Since 1991, the article noted, a living trust has been a better bet in that state because of attorneys' high fees for probating - topping 3% of the gross estate.
Not so in Georgia.
Here, a typical represented probate case costs between $1,000 and $2,000 in attorney fees. And many estates can be successfully probated without the need for attorney representation. I have learned that other state bars' practice of charging a set precentage of the estate size is the product of what can be characterized as legalized price setting. That is, the state bar as a whole dictates the fee, and all attorneys must take it.
So living trusts are often not the cheapest route to handling an estate in Georgia.
But are they ever called for?
The article above-cited states a reason they may be. It notes that disinherited heirs (say, children) need not be given notice of a trust's operation, whereas probate of a will contains a notice requirement. So, if you want to disinherit your children, the argument seems to go, prefer a trust because you won't have to send them a ticket to an estate contest by certified mail.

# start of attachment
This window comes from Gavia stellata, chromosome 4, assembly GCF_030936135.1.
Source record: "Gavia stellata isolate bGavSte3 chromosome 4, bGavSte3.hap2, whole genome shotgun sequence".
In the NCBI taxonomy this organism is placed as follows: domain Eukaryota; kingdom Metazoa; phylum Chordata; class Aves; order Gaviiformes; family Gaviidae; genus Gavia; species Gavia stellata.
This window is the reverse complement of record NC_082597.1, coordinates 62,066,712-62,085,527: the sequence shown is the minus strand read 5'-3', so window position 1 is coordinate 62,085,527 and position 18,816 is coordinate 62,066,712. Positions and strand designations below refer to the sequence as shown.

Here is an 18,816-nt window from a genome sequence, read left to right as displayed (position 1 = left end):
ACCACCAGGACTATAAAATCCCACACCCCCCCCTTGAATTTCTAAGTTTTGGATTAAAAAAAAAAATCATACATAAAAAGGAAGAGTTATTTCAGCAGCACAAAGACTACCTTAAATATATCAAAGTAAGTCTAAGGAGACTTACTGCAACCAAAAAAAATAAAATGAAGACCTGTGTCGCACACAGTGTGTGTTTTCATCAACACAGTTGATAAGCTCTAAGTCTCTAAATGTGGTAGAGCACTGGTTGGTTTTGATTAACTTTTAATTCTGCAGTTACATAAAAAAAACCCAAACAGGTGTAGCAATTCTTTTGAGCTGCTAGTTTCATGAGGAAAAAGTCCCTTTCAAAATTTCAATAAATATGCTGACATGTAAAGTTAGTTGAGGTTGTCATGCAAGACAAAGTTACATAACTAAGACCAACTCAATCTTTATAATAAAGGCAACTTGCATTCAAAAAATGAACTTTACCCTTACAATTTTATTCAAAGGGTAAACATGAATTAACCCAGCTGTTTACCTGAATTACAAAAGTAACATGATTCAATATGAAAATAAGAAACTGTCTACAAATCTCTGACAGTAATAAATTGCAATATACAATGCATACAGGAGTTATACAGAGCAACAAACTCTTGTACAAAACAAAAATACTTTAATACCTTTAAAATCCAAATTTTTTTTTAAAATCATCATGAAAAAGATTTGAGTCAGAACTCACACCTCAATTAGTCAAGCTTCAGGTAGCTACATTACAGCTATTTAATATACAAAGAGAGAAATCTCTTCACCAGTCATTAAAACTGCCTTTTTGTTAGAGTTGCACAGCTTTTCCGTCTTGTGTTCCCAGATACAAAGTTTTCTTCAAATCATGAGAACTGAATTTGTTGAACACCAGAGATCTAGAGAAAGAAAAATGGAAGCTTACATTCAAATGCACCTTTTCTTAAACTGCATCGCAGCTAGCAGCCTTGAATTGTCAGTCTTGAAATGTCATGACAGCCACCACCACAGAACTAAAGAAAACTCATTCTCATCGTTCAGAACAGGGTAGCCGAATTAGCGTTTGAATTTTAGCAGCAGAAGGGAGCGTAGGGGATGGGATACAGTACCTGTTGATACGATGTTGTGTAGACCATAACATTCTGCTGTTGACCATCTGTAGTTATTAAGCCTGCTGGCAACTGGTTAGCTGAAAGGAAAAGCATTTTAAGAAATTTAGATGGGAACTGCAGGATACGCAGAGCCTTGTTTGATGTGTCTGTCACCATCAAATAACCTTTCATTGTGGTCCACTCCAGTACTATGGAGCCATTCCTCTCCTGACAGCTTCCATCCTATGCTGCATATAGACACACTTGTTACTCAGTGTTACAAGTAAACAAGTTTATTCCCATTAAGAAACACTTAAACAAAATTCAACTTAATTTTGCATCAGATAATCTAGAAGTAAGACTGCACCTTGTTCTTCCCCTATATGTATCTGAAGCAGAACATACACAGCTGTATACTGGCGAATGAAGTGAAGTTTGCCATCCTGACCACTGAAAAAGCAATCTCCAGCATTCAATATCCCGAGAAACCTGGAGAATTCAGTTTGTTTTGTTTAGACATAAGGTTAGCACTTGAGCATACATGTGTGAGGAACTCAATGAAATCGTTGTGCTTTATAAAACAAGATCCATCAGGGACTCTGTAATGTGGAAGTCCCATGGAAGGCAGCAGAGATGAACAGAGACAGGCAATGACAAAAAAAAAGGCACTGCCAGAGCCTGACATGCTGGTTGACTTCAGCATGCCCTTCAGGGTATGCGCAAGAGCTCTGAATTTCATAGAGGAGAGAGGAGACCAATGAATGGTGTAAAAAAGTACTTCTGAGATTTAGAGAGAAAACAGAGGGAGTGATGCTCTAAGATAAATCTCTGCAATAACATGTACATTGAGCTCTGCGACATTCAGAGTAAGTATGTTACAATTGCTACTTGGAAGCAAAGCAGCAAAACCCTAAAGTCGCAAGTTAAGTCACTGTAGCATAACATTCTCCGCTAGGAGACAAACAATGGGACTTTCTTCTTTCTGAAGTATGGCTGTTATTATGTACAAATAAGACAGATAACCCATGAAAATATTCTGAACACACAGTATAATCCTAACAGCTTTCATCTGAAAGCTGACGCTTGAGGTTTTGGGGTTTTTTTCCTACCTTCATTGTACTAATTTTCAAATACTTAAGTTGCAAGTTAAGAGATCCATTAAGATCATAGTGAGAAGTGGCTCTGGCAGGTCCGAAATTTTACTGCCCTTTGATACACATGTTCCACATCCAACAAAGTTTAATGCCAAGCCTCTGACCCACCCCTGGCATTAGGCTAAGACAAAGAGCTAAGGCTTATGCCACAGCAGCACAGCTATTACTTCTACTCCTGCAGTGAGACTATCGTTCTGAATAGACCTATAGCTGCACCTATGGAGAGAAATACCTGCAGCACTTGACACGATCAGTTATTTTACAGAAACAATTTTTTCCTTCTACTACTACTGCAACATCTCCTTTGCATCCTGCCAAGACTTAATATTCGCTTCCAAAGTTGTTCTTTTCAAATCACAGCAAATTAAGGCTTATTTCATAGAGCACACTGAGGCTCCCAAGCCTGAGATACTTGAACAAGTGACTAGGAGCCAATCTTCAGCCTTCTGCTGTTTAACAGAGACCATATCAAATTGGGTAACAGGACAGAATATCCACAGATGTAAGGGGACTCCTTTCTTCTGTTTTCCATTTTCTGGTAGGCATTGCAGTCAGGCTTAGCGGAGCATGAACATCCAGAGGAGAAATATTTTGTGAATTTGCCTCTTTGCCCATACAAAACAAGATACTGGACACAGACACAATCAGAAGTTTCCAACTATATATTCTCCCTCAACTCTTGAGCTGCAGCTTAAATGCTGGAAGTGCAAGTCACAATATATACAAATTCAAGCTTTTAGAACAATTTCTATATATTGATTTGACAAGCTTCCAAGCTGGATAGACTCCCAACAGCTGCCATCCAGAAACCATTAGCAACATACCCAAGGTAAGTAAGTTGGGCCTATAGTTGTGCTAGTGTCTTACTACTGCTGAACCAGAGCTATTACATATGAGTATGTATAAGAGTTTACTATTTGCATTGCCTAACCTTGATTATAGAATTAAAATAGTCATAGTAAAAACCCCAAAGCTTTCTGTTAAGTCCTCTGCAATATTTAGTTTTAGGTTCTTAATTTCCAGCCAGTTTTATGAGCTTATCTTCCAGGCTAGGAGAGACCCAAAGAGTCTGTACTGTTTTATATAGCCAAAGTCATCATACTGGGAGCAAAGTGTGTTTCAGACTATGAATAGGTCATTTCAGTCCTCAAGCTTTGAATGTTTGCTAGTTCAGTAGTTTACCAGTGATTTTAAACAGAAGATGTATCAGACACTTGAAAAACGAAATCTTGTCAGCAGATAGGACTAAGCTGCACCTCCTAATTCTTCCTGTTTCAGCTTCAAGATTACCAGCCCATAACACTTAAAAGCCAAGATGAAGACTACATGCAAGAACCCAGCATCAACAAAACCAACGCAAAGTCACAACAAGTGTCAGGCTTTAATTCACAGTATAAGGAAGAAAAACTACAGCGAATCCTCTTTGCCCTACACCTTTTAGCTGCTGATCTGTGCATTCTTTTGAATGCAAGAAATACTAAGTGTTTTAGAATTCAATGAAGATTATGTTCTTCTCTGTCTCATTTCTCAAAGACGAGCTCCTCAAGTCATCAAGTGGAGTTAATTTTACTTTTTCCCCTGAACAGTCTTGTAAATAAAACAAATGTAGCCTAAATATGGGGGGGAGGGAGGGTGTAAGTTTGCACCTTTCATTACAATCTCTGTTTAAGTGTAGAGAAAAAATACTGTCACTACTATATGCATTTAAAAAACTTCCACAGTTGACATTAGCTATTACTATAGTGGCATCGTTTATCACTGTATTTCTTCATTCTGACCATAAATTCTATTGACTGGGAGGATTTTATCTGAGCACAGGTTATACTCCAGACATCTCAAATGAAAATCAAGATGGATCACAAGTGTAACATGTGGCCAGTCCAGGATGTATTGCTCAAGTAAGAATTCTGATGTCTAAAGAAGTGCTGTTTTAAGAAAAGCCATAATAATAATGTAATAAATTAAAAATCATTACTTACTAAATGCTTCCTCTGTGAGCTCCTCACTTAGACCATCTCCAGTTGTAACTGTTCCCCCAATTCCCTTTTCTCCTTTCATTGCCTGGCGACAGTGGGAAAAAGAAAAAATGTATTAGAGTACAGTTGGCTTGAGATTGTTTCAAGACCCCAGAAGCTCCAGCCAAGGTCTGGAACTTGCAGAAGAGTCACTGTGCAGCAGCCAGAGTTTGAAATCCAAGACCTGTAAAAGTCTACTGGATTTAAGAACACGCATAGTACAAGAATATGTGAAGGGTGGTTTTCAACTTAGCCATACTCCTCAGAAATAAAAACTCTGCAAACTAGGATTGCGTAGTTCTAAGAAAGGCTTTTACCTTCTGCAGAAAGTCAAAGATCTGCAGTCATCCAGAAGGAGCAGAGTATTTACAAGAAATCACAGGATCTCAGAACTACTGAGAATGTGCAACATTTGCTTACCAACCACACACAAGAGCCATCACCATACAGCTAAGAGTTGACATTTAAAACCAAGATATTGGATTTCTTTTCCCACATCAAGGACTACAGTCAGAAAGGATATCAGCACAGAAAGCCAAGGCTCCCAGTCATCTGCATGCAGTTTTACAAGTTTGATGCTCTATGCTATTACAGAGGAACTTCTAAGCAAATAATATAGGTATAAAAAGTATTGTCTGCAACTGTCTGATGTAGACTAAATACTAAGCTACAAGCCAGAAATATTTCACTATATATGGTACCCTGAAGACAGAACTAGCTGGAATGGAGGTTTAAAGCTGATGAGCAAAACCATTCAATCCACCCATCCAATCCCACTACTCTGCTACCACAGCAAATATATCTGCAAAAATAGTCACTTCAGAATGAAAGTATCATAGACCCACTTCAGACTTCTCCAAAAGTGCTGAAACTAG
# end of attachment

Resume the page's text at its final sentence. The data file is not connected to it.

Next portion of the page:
Frankly, that reasoning sounds too clever by half. It is the rare disinherited child that doesn't know of his or her parent's death and estate disposition, and trusts can be challenged in court every bit the same as wills can.
A recent case handled by Tanner Pittman, LLC, however, may show a prominent exception in which a living trust could serve as a device to protect the estate. In that case, the disinherited challenger to the will was a distant half-sister who had not seen the testatrix in years. In that case, it was in fact the statutory notice requirement of probate sent to this half-sister that kicked off the will challenge. Had a living trust been drafted, it's possible expensive probate litigation could have been avoided.
Tanner Pittman, LLC drafts living trusts, wills, and other complex estate planning documents, and our firm is prepared to advise clients on whether a trust or a will is the best device for carrying out their estate planning needs.